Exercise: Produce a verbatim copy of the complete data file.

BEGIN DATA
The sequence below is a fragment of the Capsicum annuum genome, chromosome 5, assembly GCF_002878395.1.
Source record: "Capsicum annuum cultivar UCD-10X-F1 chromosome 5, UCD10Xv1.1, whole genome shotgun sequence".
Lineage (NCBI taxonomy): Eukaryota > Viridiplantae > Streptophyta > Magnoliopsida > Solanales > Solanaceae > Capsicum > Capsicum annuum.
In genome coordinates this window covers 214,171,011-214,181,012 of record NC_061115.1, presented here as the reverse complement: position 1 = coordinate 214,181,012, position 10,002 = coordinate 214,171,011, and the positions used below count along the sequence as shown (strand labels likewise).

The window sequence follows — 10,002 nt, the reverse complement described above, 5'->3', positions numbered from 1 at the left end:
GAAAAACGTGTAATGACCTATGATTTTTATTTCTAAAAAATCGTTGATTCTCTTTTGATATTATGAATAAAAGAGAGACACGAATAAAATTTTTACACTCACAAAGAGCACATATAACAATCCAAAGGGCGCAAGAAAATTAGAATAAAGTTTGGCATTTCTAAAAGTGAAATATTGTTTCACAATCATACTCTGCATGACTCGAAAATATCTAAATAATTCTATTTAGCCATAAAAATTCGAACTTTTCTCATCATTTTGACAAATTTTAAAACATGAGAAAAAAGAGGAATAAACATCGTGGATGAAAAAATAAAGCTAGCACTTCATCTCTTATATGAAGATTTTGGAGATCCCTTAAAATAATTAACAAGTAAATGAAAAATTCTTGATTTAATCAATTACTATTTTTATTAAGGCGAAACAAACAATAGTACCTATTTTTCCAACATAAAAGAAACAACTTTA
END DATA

The sequence below is a fragment of the Capsicum annuum genome, chromosome 5, assembly GCF_002878395.1.
Source record: "Capsicum annuum cultivar UCD-10X-F1 chromosome 5, UCD10Xv1.1, whole genome shotgun sequence".
Lineage (NCBI taxonomy): Eukaryota > Viridiplantae > Streptophyta > Magnoliopsida > Solanales > Solanaceae > Capsicum > Capsicum annuum.
In genome coordinates this window covers 214,171,011-214,181,012 of record NC_061115.1, presented here as the reverse complement: position 1 = coordinate 214,181,012, position 10,002 = coordinate 214,171,011, and the positions used below count along the sequence as shown (strand labels likewise).

The window sequence follows — 10,002 nt, the reverse complement described above, 5'->3', positions numbered from 1 at the left end:
GAAAAACGTGTAATGACCTATGATTTTTATTTCTAAAAAATCGTTGATTCTCTTTTGATATTATGAATAAAAGAGAGACACGAATAAAATTTTTACACTCACAAAGAGCACATATAACAATCCAAAGGGCGCAAGAAAATTAGAATAAAGTTTGGCATTTCTAAAAGTGAAATATTGTTTCACAATCATACTCTGCATGACTCGAAAATATCTAAATAATTCTATTTAGCCATAAAAATTCGAACTTTTCTCATCATTTTGACAAATTTTAAAACATGAGAAAAAAGAGGAATAAACATCGTGGATGAAAAAATAAAGCTAGCACTTCATCTCTTATATGAAGATTTTGGAGATCCCTTAAAATAATTAACAAGTAAATGAAAAATTCTTGATTTAATCAATTACTATTTTTATTAAGGCGAAACAAACAATAGTACCTATTTTTCCAACATAAAAGAAACAACTTTA